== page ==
YouTube has been unrolling a plan to discourage users from falling down conspiracy theory "rabbit holes" on the platform, announcing that it will no longer recommend or highlight videos that promote misinformation on topics including vaccines. The video-sharing platform said earlier this month that it will no longer allow channels that promote anti-vaccine misinformation to run advertisements.

Read more here.


LIGHTS OUT: Facebook and Instagram outages were reported around the world on Wednesday, with the social media giant saying it was working to resolve the issue.

"We're aware that some people are currently having trouble accessing the Facebook family of apps," a Facebook spokesperson told The Hill. "We're working to resolve the issue as soon as possible."

The company did not immediately comment on why users were experiencing the issues.

Outages affecting Instagram and its parent company Facebook were first reported on outage tracking website Down Detector.

According to the U.K.'s Independent, some users were shown a message suggesting the outages were planned.

"Facebook will be back soon," the message reportedly reads.

"Facebook is down for required maintenance right now, but you should be able to get back on within a few minutes. In the meantime, read more about why you're seeing this message. Thanks for your patience as we improve the site."

Read more here.


SPOTIFY GOES AFTER APPLE: Spotify has filed a formal antitrust complaint against Apple with European Union competition regulators, alleging that the iPhone maker is unfairly trying to stifle the competing streaming service.

"Apple operates a platform that, for over a billion people around the world, is the gateway to the internet," Spotify CEO Daniel Ek wrote in a blog post on Wednesday. "Apple is both the owner of the iOS platform and the App Store -- and a competitor to services like Spotify. In theory, this is fine. But in Apple's case, they continue to give themselves an unfair advantage at every turn."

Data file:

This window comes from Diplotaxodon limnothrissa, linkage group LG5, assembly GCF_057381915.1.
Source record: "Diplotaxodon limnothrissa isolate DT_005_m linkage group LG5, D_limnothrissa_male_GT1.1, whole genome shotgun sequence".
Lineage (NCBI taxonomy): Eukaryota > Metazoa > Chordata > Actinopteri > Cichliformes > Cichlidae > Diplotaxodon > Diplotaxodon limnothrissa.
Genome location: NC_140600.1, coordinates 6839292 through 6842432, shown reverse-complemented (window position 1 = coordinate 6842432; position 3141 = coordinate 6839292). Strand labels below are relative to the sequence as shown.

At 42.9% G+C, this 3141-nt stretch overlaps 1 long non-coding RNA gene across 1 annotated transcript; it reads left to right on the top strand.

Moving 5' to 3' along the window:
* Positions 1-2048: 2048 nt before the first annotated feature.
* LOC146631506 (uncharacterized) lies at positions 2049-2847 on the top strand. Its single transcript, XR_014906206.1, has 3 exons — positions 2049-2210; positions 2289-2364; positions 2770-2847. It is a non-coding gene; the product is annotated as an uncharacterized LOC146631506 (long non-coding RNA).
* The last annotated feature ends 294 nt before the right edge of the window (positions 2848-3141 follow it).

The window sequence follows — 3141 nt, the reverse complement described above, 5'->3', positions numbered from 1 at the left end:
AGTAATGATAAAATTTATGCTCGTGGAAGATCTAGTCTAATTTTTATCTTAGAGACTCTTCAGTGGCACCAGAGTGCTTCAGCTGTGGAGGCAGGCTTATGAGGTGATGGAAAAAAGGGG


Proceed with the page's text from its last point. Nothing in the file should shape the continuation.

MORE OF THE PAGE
One of Spotify's complaints is that it must choose between paying the 30 percent fee that Apple imposes on purchases made through its app store -- which Ek says would "artificially inflate" the price of Spotify's premium service so that it costs more than Apple Music -- or accept technical limitations imposed by Apple restricting how it can improve its app or interact with customers.

Apple did not immediately respond when asked for comment.

Read more here.


DID WE JUST GET HACKED: A bipartisan pair of senators on the Senate Intelligence Committee is requesting that the Senate sergeant at arms quickly inform Senate leadership of any cyber breaches of Senate computers.

Sens. Ron WydenRonald (Ron) Lee WydenHillicon Valley: Government used Patriot Act to gather website visitor logs in 2019 | Defense bill leaves out Section 230 repeal, includes White House cyber czar position | Officials warn hackers are targeting vaccine supply chain Government used Patriot Act to gather website visitor logs in 2019 Despite veto threat, Congress presses ahead on defense bill MORE (D-Ore.) and Tom CottonTom Bryant CottonOvernight Defense: Lawmakers release compromise defense bill in defiance of Trump veto threat | Senate voting next week on blocking UAE arms sale | Report faults lack of training, 'chronic fatigue' in military plane crashes Compromise defense bill excludes competing nuclear testing language Republican senators introduce bill to protect government workers from being targeted at home MORE (R-Ark.) noted in a letter sent Wednesday to Senate Sergeant at Arms Michael Stenger that Congress currently has no requirement to reveal any cyber breaches to its own systems.